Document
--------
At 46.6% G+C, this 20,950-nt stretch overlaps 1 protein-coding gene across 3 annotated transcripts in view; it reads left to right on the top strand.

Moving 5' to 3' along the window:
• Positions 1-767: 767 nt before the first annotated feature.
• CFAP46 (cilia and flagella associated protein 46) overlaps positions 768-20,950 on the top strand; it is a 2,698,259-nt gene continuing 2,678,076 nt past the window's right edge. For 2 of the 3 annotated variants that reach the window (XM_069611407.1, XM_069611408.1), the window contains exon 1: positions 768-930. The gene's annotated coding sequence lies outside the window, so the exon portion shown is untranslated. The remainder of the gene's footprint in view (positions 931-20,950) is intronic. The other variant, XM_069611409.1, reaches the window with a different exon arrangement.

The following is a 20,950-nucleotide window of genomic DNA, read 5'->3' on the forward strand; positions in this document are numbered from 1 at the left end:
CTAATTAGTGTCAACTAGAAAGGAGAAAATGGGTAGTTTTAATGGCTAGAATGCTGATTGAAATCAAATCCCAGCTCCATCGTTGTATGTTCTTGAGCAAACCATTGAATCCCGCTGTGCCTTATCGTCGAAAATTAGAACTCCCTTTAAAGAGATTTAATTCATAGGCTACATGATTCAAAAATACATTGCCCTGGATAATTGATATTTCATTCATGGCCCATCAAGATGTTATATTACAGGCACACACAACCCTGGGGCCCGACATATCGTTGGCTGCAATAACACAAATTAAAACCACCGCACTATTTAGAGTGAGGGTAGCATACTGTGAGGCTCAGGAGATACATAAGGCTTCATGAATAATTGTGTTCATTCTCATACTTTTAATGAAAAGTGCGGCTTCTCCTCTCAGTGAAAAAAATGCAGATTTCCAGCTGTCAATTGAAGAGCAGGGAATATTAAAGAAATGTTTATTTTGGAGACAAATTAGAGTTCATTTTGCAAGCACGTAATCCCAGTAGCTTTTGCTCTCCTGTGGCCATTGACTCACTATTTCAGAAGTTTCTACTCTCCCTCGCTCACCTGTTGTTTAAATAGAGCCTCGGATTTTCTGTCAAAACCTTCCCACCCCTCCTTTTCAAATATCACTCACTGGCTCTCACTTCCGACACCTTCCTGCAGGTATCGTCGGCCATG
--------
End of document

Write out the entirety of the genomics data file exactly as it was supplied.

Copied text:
At 46.6% G+C, this 20,950-nt stretch overlaps 1 protein-coding gene across 3 annotated transcripts in view; it reads left to right on the top strand.

Moving 5' to 3' along the window:
• Positions 1-767: 767 nt before the first annotated feature.
• CFAP46 (cilia and flagella associated protein 46) overlaps positions 768-20,950 on the top strand; it is a 2,698,259-nt gene continuing 2,678,076 nt past the window's right edge. For 2 of the 3 annotated variants that reach the window (XM_069611407.1, XM_069611408.1), the window contains exon 1: positions 768-930. The gene's annotated coding sequence lies outside the window, so the exon portion shown is untranslated. The remainder of the gene's footprint in view (positions 931-20,950) is intronic. The other variant, XM_069611409.1, reaches the window with a different exon arrangement.

The following is a 20,950-nucleotide window of genomic DNA, read 5'->3' on the forward strand; positions in this document are numbered from 1 at the left end:
CTAATTAGTGTCAACTAGAAAGGAGAAAATGGGTAGTTTTAATGGCTAGAATGCTGATTGAAATCAAATCCCAGCTCCATCGTTGTATGTTCTTGAGCAAACCATTGAATCCCGCTGTGCCTTATCGTCGAAAATTAGAACTCCCTTTAAAGAGATTTAATTCATAGGCTACATGATTCAAAAATACATTGCCCTGGATAATTGATATTTCATTCATGGCCCATCAAGATGTTATATTACAGGCACACACAACCCTGGGGCCCGACATATCGTTGGCTGCAATAACACAAATTAAAACCACCGCACTATTTAGAGTGAGGGTAGCATACTGTGAGGCTCAGGAGATACATAAGGCTTCATGAATAATTGTGTTCATTCTCATACTTTTAATGAAAAGTGCGGCTTCTCCTCTCAGTGAAAAAAATGCAGATTTCCAGCTGTCAATTGAAGAGCAGGGAATATTAAAGAAATGTTTATTTTGGAGACAAATTAGAGTTCATTTTGCAAGCACGTAATCCCAGTAGCTTTTGCTCTCCTGTGGCCATTGACTCACTATTTCAGAAGTTTCTACTCTCCCTCGCTCACCTGTTGTTTAAATAGAGCCTCGGATTTTCTGTCAAAACCTTCCCACCCCTCCTTTTCAAATATCACTCACTGGCTCTCACTTCCGACACCTTCCTGCAGGTATCGTCGGCCATG